LIMA — What kind of person takes in children with known behavioral issues — and sometimes with histories of physically violent outbursts and property damage — in hopes of helping them turn their lives around?
A foster parent. That’s who. And more specifically, Joe McDonnell, of Lima.
You might recognize McDonnell, 55, as one of the friendly faces greeting you at the Lima YMCA. But over the span of 15 years, he has touched the lives of 146 children through Specialized Alternatives for Families and Youth as a licensed foster parent. He and his wife at the time couldn’t have children of their own, so they decided to explore fostering in the early ’90s. McDonnell started off at a receiving center for SAFY, where he lived and fostered a maximum of five children at a time.
“You had to have, back then, I believe it was 80 hours of training. Because we knew we were getting tough kids,” he said. “So you just didn’t get a tough kid and not know what you were going to be getting into. These foster parents were foster parents who were in it to help. … It wasn’t just a place for the kid to get out of the home and be warehoused. We literally went to work on their problems.”
At the receiving center, SAFY provided evaluations on children, who came in from different agencies and counties, to determine whether they were suitable for therapeutic foster care (which is what SAFY specializes in) or if they needed more help from a group home or residential treatment. McDonnell would take in each child for 30 days for a thorough evaluation. If a child was able to be placed through SAFY, there were more than 100 families in the area that child could be matched with. Children who couldn’t be placed through SAFY would go back to the county, and the county would take over treatment.
“I was 24/7 there. It was my job to get the children in, and they have a term in foster care called honeymooning,” McDonnell said. “Generally they’ll put a facade up. ‘I don’t have any problems. I shouldn’t be here,’ and so forth. It was my job to get them comfortable so that we could see the true child and what they presented for why they were in foster care. And then I had a caseworker who … kept an office upstairs. And they would come in at least once a week. I would keep a log of each child, of their 24-hour cycles — what had been going on, what they had been doing, my interactions with them. I had five at a time, and so you had all different kinds of individuals. Some you could place right away — we knew that they were appropriate. But then you had other children that we clearly couldn’t help them, but we were committed to maintaining that child for a month.”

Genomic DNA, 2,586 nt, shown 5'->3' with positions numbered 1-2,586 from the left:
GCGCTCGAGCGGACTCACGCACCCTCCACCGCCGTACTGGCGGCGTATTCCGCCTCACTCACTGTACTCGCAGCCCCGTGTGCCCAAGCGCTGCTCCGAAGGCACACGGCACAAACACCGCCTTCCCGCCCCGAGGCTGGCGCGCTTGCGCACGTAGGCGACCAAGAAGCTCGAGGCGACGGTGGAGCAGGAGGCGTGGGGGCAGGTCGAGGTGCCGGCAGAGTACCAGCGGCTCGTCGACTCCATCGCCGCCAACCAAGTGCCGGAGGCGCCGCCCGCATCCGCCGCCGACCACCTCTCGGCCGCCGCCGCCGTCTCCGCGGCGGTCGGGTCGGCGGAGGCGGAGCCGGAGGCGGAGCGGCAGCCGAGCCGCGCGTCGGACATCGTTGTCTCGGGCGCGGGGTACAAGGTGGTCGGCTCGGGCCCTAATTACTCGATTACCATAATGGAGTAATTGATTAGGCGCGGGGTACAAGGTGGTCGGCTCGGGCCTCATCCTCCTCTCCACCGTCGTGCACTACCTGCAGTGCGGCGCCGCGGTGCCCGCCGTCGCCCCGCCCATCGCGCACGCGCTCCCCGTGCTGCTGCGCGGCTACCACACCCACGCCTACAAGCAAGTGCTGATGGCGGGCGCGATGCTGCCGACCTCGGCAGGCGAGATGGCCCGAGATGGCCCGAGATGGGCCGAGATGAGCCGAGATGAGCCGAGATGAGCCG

McDonnell seemed to have a gift for getting through to especially difficult children — even when it initially seemed like they wouldn’t benefit from what SAFY had to offer. For example, one child who was taking medication decided he didn’t need it anymore. He ended up going into a rage, putting a hole into a door and assaulting McDonnell. He beat him with a guitar until it shattered and broke a speaker over his head before police arrived.
“The fact that I didn’t send him packing, even after he had assaulted me, it dawned on him, ‘OK, I guess this guy does care.’ He ended up taking the medicine again. And it was one of those things where he thought, ‘You’re going to boot me along like every other foster parent, when I start to get uncomfortable or when you’re starting to get to my sore points, I’m going to act up and you’ll leave me alone like everyone else.’”
Eventually, the receiving center was phased out and SAFY moved toward a direct admissions approach, which matched children with families who could play to that child’s specific issues. Because of this, he transitioned to a regular therapeutic foster parent, where he lived in a typical house in a residential area.
“Because I was one of the few homes that had the man as the primary provider — because my wife was a pediatric nurse — because I was a male, I got a lot of the tougher cases. I got a lot of the teenage boys who would be a little more physical,” he said. “So I did that for several years. As soon as I would have a bed empty, boom, I would get another child right away. I ended up getting lots of children from Cuyahoga County.”
Eventually, McDonnell started working mainly with kids who were older and getting close to emancipating, or leaving the system.